.Open Structures
. Introduction
In MATHS a piece of documentation can be interpreted as defining a
labeled tpl. In other words a sequence of values (expressions) each with
a unique identifier. An example might be
.As_is (number=>3, square=>9)
which fits the formal structure:
.As_is Net{ number, square:Int. square = number * number }
However the type off the above object is the free or onconstrained
net:
.As_is Net{ number, square:Int }
There are many convenient forms of structured objects however.
.As_is (a=>p, b=>q, ..., z=>t)
.As_is .List
.As_is a=>p,
.As_is b=>q,
.As_is ....
.As_is z=>t
.As_is .Close.List
We can describe objects in terms of the net to which the belong:
.As_is the SQUARE (number=>3, square=>9)
.As_is the name_of_documentation(a=>p, b=>q, ...)
This places p,q,... in place of a,b, ... respectively to create
an object that fits the documentation.
the SQUARE ( number=>4 ) = (number=>4, square=>16).
the SQUARE (square=>9) = (number=>3, square=>9).
The following
.As_is $(name_of_documentation)
Creates a standard tuple where each id comes from the documentation
and refers to a variable with the
same name. If
SQUARE ::= Net{ number, square:Int. square = number * number }
then
$(SQUARE) = (number=>number, square=>square).
.As_is the name_of_documentation(p, q, ...)
-- p,q, are values for a,b,c in order of declaration.
.As_is the name_of_documentation(P,Q,R,...)
--- P,Q, R,... are properties of the variables etc...
The set of all tpls satisfying some documentation is written as follows:
.As_is $ Net{ some_documentation }
.As_is
.As_is $ name_of_documentation...
Documentation is named like this:
.As_is name_of_documentation::=following.
.As_is .Net
.As_is declarations, definitions, and assertions
.As_is .Close.Net
. Older form
In older documentation this form was used:
.As_is name_of_documentation::=Net{
.As_is declarations, definitions, and assertions
.As_is }=::name_of_documentation.
There is is also an old short form:
.As_is Net{....}
designed to be embedded in expressions rather than named.
These are like the structures, tuples, plexes, records, logical data
groups, structs, etc found in most programming languages and computing
methods. They are the basis for defining classes of objects. Objects
also possess behaviors however. Behaviors these can be modeled using mappings
and relations. However, MATHS structures do have a form of inheritance
and polymorphism.
. Free Nets
When the constraint in a Net is "true" then it is omitted.
If each set mentioned is also a type (and so also unconstained) then
the `Net` is a `free Net`. The free net is the type of its objects.
. Syntax
structured_set::= #("$" |"@" |"#" | simple_set_expression"^" ) structure_description ).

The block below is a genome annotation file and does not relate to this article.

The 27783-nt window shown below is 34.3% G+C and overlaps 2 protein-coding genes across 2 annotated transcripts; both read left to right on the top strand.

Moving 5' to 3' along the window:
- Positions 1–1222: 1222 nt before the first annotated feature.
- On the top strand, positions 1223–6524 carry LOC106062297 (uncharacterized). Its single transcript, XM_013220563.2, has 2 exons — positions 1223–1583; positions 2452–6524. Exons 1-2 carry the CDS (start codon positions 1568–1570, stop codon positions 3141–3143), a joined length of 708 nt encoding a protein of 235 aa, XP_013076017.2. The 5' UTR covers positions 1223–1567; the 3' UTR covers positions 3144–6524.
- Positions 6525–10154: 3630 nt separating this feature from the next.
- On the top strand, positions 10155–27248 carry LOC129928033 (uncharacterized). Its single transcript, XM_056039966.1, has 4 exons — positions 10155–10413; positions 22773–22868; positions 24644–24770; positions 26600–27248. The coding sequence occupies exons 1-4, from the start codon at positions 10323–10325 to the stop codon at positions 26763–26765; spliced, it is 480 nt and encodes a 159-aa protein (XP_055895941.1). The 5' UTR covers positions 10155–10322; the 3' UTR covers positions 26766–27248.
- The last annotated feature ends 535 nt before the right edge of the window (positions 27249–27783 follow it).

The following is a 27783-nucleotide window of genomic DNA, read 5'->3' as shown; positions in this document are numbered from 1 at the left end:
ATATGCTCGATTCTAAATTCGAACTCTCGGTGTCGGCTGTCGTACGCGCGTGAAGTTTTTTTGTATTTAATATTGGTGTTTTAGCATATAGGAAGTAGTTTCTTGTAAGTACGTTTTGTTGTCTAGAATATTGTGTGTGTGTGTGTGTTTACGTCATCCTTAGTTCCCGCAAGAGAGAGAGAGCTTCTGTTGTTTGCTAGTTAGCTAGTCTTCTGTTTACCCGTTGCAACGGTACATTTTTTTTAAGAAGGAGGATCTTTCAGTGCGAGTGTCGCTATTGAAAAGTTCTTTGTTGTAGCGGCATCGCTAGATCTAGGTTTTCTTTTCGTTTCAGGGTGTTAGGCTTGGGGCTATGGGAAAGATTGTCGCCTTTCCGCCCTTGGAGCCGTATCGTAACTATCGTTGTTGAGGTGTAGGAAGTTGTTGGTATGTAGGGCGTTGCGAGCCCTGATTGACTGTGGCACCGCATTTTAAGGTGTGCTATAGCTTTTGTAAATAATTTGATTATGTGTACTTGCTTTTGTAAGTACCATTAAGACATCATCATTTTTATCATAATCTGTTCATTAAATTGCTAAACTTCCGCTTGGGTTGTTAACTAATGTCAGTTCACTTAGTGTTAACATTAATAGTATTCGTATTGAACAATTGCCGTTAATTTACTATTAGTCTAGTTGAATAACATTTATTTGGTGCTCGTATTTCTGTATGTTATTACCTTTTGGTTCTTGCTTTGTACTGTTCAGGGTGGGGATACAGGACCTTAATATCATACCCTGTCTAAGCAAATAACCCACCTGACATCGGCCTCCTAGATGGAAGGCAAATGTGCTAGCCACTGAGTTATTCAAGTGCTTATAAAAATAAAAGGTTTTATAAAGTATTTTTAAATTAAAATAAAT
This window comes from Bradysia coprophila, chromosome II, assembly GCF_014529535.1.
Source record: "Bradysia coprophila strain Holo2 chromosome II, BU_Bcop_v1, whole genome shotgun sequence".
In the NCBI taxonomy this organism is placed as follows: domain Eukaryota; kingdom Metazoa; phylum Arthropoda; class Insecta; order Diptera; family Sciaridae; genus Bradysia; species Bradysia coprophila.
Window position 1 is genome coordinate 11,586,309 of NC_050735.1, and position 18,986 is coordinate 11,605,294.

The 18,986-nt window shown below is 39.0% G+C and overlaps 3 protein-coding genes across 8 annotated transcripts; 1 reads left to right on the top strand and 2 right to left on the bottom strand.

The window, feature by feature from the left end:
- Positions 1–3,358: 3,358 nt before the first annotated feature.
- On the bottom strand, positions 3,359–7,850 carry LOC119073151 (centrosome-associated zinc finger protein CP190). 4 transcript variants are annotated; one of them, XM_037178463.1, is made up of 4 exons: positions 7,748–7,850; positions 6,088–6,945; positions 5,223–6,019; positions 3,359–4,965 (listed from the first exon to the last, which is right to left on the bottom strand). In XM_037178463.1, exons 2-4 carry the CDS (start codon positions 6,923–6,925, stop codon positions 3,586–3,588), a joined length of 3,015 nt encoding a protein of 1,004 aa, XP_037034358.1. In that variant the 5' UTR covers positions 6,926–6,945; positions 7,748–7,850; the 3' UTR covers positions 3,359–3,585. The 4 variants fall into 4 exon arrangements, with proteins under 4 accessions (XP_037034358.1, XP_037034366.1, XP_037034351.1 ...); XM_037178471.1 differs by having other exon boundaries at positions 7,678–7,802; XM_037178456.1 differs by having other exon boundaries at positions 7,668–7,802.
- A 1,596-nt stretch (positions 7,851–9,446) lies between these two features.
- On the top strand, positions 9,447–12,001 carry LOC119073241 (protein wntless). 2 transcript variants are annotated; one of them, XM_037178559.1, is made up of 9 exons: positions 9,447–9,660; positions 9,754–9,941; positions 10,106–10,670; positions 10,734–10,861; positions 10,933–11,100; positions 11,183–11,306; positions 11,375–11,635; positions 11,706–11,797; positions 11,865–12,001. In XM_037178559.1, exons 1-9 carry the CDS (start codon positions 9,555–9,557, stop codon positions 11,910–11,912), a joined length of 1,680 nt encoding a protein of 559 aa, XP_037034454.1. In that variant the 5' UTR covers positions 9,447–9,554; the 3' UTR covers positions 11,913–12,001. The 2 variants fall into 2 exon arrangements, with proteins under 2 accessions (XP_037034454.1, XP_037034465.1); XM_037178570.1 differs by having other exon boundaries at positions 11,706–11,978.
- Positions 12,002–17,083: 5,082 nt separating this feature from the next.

structure_description::= ( ( Name | documentation) #( "(" List(predicates) | L((variable"=>"value | "for" quantifier variable), comma) ")" | "." variable |"." "(" L(variable, comma) ")") ).
operations ::="and" | "or" | "not" | "iff" |...
A piece of formal documentation is, after deleting comments, proofs, and formatting, a set of declarations, definitions and assertions:
documentation::="Net{"element #(", "element) "}"
For S:documentation, (f,F):declarations(S), X=$S, f in F^X and X.f ::= F.
For S:documentation, (f,F):declarations(S),`W(a,b,...)`=constraint(S), X=$S, x:X, x.f ::= f(x).
For S:documentation, (f,F):declarations(S),`(a,b,...)`=variables(S), `W(a,b,...)`=constraint(S), X=$S, x:X, for x,y:X, if for all f:variables(s) (x.f=y.f) then x=y.
()|-(S0): for x,y:X, (for all f:variables(s) (x.f=y.f) iff x=y).
()|-(S1): For x:X, x.f in X.f.
()|-(S2): for y:F, y./f={x:X||x.f=y}.
()|-(S3): x in X iff x=(a=>x.a, b=>x.b,...) and W(x.a, x.b, ...).
For l:=(u,v,...):#variables(s),x.l::=(u=>x.u, v=>x.v,...).
For l:=(u,v,...):#variables(s), X.l::=$ Net{u:X.u, v:X.v,...}.
. Equivalent forms
$ Net{a:A, b:B, ... z:Z, W(a,b,...z),...}={(a=>xa,b=>xb,...)||for some xa:A, xb:B,... (W(xa,xb,xc,...) ) } =$[a:A,b:B,c:C,...z:Z](W(a,b,c,...,z)and ...).
$ Net{a:A, b:B, ... z:Z, W(a,b,...z)...} --- {(xa,xb,...,xz):A>**"John Smith", number=>"714-123-5678") in phone.
()|- phone;(name,number) in phone --> $ NAME><$ NUMBER.
. Constraints
For N:name_of_documentation, S:N./name, (P,Q,R,...) :#predicates, $N(P,Q,R,...) ::= $ Net{ N. P. Q. R. ...}.
For N:name_of_documentation, S:N./name, (P,Q,R,...) :#predicates, the N(P,Q,R,...) ::= the $ Net{ N. P. Q. R. ...}.
The above is only defined when a single element is selected by the adding
constraints P, Q, R,... to the documentation called N.
.Dangerous_bend
The following expressions are not the same:
.Table
.Row {x:A||W(x)} Set of objects in A satisfying W.
.Row $ Net{x:A, W(x)} Set of objects (x=>a) where a in A and W(a).
.Row {x in A, W(x)} Set with two elements, both being either true or false.
.Row Net{x in A, W(x)} Set of documentation with variable x and constraint W(x).
.Close.Table
. Note
The formula $D is the set satisfying D and so finding the '$' can be thought of as solving the relationships embedded in D:
QUADRATIC_EQUATION::=Net{ x:numeric, a*x*x+b*x+c=0 },
()|-$QUADRATIC_EQUATION={ (x=>(-b+sqrt(b^2-4*a*c))/(2*a)), (x=>(-b-sqrt(b^2-4*a*c))/(2*a))}.
If there is a unique solution we can write
()|- the QUADRATIC_EQUATION(a=1,b=2,c=1) = (a=>1, b=>2, c=>1, x=>-2).
. Abbreviation
After a dollar sign the word "Net" can be omitted:
For X, ${X} ::= $ Net{X}.
. Note
The type of a tuple is determined by (1) what elements are shown or (2) the